Nat (network address translation)

Nat

Nat

Network address translation (nat) is a method of remapping an ip address space into another by modifying network address information in the ip header of packets while they are in transit across a traffic routing devices. The technique was originally used to avoid the need to assign a new address to every host when a network was moved, or when the upstream internet service provider was replaced, but could not Route the network address space. It has become a popular and essential tool in conserving global address space in the face of ipv4 address exhaustion. One internet routable IP address of a NAT gate way can be used for an entire private network.

Ip masquerading is a technique that hides an entire IP address space, usually consisting of private IP addresses, behind a single IP address in another, usually public address space.
The hidden addresses are changed into a single (public) IP address as the source address of the outgoing IP packets so they appear as originating not from the hidden host because of the popularity of this technique to conserve ipv4 address space, the term NAT has become virtually synonymous with IP masquerading.

As network address translation modifies the ip address information in packets, NAT implementation may very in their specific behaviour in various addressing case and their effect on network traffic. The specific of NAT behavior are not commonly documented by vendors of equipment containing NAT implementation.

(Network address translation)


NAT is method of translation of private IP address into public IP address.

What is private IP address:-

Which is free to use but not work on internet is called private IP address the range is following types

Class A 10.0.0.0.              10.255.255.255

Class B 172.16.0.0.           172.31.255.255

Class C 192.168.0.0.         192.168.255.255

Nat is act as middle man between private IP address and public IP address. It is convert the packet which come from private IP address and provide header footer of public IP address.

Basic NAT

Nat

Nat


The simplest type of NAT provide a one to one translation of IP addresses. RFC 2663 refers to this type of NAT as basic nat it is also called a one NAT. In this type of NAT, only the IP addresses, IP header checksum and any higher level checksum that include the IP address are changed. Basic NAT can be used to interconnect two IP network that have incompatible addressing.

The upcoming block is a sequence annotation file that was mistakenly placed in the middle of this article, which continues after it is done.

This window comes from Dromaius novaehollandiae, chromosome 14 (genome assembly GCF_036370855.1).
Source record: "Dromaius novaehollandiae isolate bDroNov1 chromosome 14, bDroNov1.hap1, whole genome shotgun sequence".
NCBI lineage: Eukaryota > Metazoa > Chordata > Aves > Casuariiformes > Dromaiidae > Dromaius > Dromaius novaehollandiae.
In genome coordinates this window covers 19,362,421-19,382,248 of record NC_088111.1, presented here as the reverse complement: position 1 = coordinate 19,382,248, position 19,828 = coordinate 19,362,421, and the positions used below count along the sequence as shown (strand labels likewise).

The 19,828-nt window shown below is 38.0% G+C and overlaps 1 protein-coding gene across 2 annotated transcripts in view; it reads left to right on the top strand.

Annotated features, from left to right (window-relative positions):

Dynamic NAT (network address translation)


Dynamic NAT, just like static NAT, is not common in smaller network but is found within larger corporations with complex networks. The way dynamic nat differs from static NAT is that where static NAT provides a one to one internal to public static IP address mapping, dynamic NAT usually uses a group of available public IP addresses.

What is inside NAT and outside NAT

Inside NAT:-

This is the private IP address range use in the private network is called inside NAT or inside global.

Outside NAT:-

This is public IP address use in public network it is called outside NAT or outside global.


Type of NAT


Static NAT:-

In this process there is one to one mapping done manually generally use when we required every private IP address one register IP address (1 to 1 basis)

LAB

Lab of static NAT:-


We want to configure the static NAT using the following translatio



Configure this lab with IP and perform in static routing.

R1(config)#ip route 0.0.0.0.0.0.0.0 100.1.1.2

R2(config)#ip route 0.0.0.0.0.0.0.0 100.1.1.1


After that configuration static NAT on R1 route

R1(config)#ip nat inside source static 192.168.1.1 50.1.1.1

R1(config)#ip nat inside source static 192.168.1.2 50.1.1.2

R1(config)#ip nat inside source static 192.168.1.3 50.1.1.3

R1(config)#ip nat inside source static 192.168.1.4 50.1.1.4

Or

R1(config)#int s1/0

R1(config-if)# ip nat outside
After that from the pc ping to 200.1.1.1 and 200.1.1.2 then use the command on R1


Comments

Popular posts from this blog

Introduction to router of What is router?

What is Telnet with example by blog

Routing protocols and concepts ccna exploration companion guide